The number of operating pubs and bars in the UK has fallen by 3,247

By Rebecca Weller

- Last updated on GMT

Grappling with changes: Sector saw 3,247 pubs and bars close from March 2020 to September 2021 (Credit: Getty/whitemay)
Grappling with changes: Sector saw 3,247 pubs and bars close from March 2020 to September 2021 (Credit: Getty/whitemay)

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The total number of operating pubs and bars in the UK fell by 3,247 between March 2020 and September 2021.

As of March 2020, there were 47,927 operating venues in comparison to 44,680 by September 2021, and at one point almost 30 pubs a day closed, according to AlixPartners CGA Market Recovery Monitor.

AlixPartners managing director Graeme Smith said: “There has been a gradual reduction in pub numbers over many years, as some venues, for a variety of reasons, have struggled to keep pace or remain relevant in what has been largely a thriving and dynamic eating and drinking out market in the UK in the past 15 years.

Struggling to remain viable 

“Clearly the pandemic will have accelerated closure numbers for businesses that may have already been struggling to remain viable. 

“Pubs in general have traded well when able to reopen but a significant number are independently owned/operated versus restaurants, for example, and therefore they will have had access to less financial resources, to be able to survive.”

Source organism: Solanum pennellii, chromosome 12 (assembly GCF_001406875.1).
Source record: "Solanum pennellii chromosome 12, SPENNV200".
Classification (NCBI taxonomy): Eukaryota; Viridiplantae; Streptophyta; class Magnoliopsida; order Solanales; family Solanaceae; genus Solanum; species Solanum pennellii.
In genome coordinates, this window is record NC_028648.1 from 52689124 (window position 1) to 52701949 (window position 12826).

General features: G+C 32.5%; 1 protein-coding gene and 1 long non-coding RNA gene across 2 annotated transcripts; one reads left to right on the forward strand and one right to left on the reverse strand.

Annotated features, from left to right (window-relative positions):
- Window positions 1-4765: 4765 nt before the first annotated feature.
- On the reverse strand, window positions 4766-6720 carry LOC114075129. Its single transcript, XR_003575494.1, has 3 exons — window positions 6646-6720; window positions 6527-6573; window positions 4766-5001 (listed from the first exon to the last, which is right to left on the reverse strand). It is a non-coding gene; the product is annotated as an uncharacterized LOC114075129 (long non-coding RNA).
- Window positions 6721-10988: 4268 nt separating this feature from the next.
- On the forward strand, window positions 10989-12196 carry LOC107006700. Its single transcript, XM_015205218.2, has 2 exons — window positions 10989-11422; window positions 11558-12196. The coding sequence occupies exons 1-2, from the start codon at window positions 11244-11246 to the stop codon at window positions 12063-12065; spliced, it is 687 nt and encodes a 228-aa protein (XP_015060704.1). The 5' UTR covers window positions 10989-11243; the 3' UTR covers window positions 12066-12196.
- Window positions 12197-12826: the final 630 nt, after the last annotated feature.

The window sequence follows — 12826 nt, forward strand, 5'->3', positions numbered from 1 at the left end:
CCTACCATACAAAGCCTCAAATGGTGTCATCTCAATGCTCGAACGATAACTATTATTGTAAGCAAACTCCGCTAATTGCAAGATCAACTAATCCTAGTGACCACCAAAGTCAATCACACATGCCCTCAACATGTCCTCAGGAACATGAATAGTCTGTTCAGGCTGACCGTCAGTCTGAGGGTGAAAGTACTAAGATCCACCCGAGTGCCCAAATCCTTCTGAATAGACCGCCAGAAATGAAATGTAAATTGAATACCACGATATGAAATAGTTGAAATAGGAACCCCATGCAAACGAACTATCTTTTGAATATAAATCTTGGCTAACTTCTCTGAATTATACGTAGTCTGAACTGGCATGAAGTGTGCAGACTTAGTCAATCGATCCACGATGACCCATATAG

Hospitality has also seen just under 700k job losses across the sector over the last eighteen months and as of October 2021, staffing levels were down 18% compared to two years ago.

Smith added: “It is a complex picture, and the reality is that, notwithstanding the challenges of the past 18 months and some headwinds coming the sector’s way in 2022, there are thousands of successful pubs and bars in the UK and they are a part of the UK’s thriving and dynamic out-of-home food and drink economy.”

Grappling with significant changes 

Although we are coming out of the pandemic the hospitality sector has still been grappling with a number of significant challenges including a tight labour market, supply-chain issues, and material inflationary cost pressures, with the festive period approaching, the most vital time of the year for the vast majority of pub businesses with their busiest, most profitable 6-week trading period of the year, it seems there may well be a few more bumps in the road this winter and well into 2022

Smith added: “In revenue terms, during the initial reopening phase, drinking pubs and bars suffered more from initial capacity constraints but this is less the case now, city centre locations serving office workers were also impacted but this is offset by suburban and country pubs benefiting from work from home.

“Given the scale of restrictions and closure periods imposed on the pub sector, the fact over 90% of the sites have reopened demonstrates the resilience of the sector.”

Related topics Rebuilding the Pub Sector

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